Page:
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This character study joins the painter at the height of his fame in 1642, when his adored wife suddenly dies and his work takes a dark, sardonic turn that offends his patrons. By 1656, he ... See full summary »
A barber steals £100 from a tailor to settle his extravagant wife's debts. Discovering who committed the theft the tailor starts to blackmail the barber. When a fire breaks out in the tenements and spreads through the area the barber murders the tailorWritten by
[on Pilleger's murder]
He was nothing but an old vampire - nothing more nor less!
That's right. I borrowed ten shillings from him a year ago and I'm still paying him back. At least I was.
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If the only movie he had directed had been 1951's A Christmas CAROL, Brian Desmond Hurst would have been a great director. Imagine my happiness to watch this movie and discover another great movie from the man.
Ralph Richardson is a barber in a poor street in an unnamed port city; wife Diana Wynard has just given birth to a daughter and money is tight. One evening, Richardson is walking through the street. He passes by a bank and spots a pile of cash. He hops through the window, grabs it, hops back out and goes home -- to a life that involves blackmail, murder, riot and suicide.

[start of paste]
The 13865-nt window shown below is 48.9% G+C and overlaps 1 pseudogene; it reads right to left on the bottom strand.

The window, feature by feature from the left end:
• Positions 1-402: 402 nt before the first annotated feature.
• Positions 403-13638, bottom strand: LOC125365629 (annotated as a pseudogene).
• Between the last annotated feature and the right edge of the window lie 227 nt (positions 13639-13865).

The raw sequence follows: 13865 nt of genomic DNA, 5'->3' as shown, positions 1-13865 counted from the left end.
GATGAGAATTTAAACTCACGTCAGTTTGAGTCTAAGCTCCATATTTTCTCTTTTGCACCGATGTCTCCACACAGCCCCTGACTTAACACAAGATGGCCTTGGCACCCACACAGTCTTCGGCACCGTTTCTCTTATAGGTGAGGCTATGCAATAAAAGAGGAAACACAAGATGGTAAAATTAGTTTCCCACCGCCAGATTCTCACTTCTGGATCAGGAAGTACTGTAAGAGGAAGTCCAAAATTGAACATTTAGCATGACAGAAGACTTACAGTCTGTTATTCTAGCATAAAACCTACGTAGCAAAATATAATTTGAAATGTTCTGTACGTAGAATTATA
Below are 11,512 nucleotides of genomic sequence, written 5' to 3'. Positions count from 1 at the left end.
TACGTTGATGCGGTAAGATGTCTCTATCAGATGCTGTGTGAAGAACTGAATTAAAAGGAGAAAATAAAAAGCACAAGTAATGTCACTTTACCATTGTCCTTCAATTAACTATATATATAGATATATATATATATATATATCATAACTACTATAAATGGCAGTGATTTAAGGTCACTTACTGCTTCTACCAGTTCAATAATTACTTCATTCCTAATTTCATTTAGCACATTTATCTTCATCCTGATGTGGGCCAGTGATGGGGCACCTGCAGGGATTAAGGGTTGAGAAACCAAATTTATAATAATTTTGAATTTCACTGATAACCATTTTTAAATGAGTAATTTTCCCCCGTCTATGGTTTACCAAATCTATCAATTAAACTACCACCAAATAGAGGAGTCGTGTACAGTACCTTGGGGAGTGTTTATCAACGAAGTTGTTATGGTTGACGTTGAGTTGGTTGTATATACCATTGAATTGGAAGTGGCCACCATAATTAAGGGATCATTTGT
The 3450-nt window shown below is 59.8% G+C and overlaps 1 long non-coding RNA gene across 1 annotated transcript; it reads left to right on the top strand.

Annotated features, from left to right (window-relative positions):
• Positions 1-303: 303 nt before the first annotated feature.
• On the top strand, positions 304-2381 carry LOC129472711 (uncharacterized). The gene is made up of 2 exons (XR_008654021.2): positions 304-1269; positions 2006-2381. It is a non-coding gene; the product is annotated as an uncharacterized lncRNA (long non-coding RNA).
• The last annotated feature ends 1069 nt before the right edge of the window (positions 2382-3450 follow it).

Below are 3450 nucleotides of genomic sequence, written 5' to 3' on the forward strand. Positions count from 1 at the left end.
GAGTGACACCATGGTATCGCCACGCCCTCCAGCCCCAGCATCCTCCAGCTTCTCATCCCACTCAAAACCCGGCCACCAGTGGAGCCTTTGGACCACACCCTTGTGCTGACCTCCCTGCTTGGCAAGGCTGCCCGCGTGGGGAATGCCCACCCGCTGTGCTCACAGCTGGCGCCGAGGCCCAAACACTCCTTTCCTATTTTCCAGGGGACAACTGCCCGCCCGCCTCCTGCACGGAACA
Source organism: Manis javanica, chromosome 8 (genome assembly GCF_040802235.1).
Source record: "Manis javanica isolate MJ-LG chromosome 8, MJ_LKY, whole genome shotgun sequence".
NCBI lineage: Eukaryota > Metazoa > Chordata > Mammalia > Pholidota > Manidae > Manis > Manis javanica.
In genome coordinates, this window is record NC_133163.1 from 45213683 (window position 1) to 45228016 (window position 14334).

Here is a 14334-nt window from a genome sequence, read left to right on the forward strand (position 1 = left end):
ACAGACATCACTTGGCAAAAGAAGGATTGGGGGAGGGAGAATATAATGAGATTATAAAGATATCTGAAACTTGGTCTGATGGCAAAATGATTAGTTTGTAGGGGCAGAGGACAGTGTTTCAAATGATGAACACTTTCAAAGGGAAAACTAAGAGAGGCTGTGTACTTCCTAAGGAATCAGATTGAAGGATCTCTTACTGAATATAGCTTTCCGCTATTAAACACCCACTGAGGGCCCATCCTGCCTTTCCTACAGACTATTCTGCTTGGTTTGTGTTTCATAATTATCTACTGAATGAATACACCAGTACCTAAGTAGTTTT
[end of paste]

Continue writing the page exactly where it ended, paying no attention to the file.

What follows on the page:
It's about two whiskers from straight film noir. Small man seeking a place in a decent society? Check. German Expressionist cinematographer? Check (it's Gunther Krampf, whose work on NOSFERATU was uncredited). Echoes of French Poetic Realism and doom? Check. It misses on a couple of points, like the presence of actual criminal masterminds, but it delivers on almost everything else.
Ralph Richardson is superb -- as he is in every role I've seen him in. For those who like to play spot-the-star, Glynis Johns has a role with two lines in her second year in the movies; she does has a credit at the bottom of the cast list.
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